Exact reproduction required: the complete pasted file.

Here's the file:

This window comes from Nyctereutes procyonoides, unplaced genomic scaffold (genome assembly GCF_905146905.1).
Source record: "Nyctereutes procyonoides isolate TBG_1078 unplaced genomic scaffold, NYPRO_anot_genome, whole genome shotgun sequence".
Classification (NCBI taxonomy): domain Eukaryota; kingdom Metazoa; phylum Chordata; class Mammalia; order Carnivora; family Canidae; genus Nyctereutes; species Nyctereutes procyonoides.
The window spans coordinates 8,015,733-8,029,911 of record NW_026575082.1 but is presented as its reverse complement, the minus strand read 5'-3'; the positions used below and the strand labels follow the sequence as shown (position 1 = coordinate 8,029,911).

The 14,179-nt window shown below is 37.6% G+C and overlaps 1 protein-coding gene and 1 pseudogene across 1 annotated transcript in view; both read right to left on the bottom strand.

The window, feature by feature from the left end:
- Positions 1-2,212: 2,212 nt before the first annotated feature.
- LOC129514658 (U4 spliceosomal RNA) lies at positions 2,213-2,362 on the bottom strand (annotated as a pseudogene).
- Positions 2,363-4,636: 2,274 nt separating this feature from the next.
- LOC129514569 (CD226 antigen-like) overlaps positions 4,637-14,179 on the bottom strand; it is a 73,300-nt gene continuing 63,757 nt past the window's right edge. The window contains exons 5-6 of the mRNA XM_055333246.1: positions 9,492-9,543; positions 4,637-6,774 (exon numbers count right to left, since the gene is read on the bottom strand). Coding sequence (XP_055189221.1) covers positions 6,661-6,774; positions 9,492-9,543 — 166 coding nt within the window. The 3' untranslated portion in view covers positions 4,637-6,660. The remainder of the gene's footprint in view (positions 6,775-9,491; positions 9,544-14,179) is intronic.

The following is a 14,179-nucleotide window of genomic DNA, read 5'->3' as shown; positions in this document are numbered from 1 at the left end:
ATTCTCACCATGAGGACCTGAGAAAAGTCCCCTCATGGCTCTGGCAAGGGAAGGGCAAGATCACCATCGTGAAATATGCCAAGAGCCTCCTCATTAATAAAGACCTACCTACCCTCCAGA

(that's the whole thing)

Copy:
This window comes from Nyctereutes procyonoides, unplaced genomic scaffold (genome assembly GCF_905146905.1).
Source record: "Nyctereutes procyonoides isolate TBG_1078 unplaced genomic scaffold, NYPRO_anot_genome, whole genome shotgun sequence".
Classification (NCBI taxonomy): domain Eukaryota; kingdom Metazoa; phylum Chordata; class Mammalia; order Carnivora; family Canidae; genus Nyctereutes; species Nyctereutes procyonoides.
The window spans coordinates 8,015,733-8,029,911 of record NW_026575082.1 but is presented as its reverse complement, the minus strand read 5'-3'; the positions used below and the strand labels follow the sequence as shown (position 1 = coordinate 8,029,911).

The 14,179-nt window shown below is 37.6% G+C and overlaps 1 protein-coding gene and 1 pseudogene across 1 annotated transcript in view; both read right to left on the bottom strand.

The window, feature by feature from the left end:
- Positions 1-2,212: 2,212 nt before the first annotated feature.
- LOC129514658 (U4 spliceosomal RNA) lies at positions 2,213-2,362 on the bottom strand (annotated as a pseudogene).
- Positions 2,363-4,636: 2,274 nt separating this feature from the next.
- LOC129514569 (CD226 antigen-like) overlaps positions 4,637-14,179 on the bottom strand; it is a 73,300-nt gene continuing 63,757 nt past the window's right edge. The window contains exons 5-6 of the mRNA XM_055333246.1: positions 9,492-9,543; positions 4,637-6,774 (exon numbers count right to left, since the gene is read on the bottom strand). Coding sequence (XP_055189221.1) covers positions 6,661-6,774; positions 9,492-9,543 — 166 coding nt within the window. The 3' untranslated portion in view covers positions 4,637-6,660. The remainder of the gene's footprint in view (positions 6,775-9,491; positions 9,544-14,179) is intronic.

The following is a 14,179-nucleotide window of genomic DNA, read 5'->3' as shown; positions in this document are numbered from 1 at the left end:
ATTCTCACCATGAGGACCTGAGAAAAGTCCCCTCATGGCTCTGGCAAGGGAAGGGCAAGATCACCATCGTGAAATATGCCAAGAGCCTCCTCATTAATAAAGACCTACCTACCCTCCAGA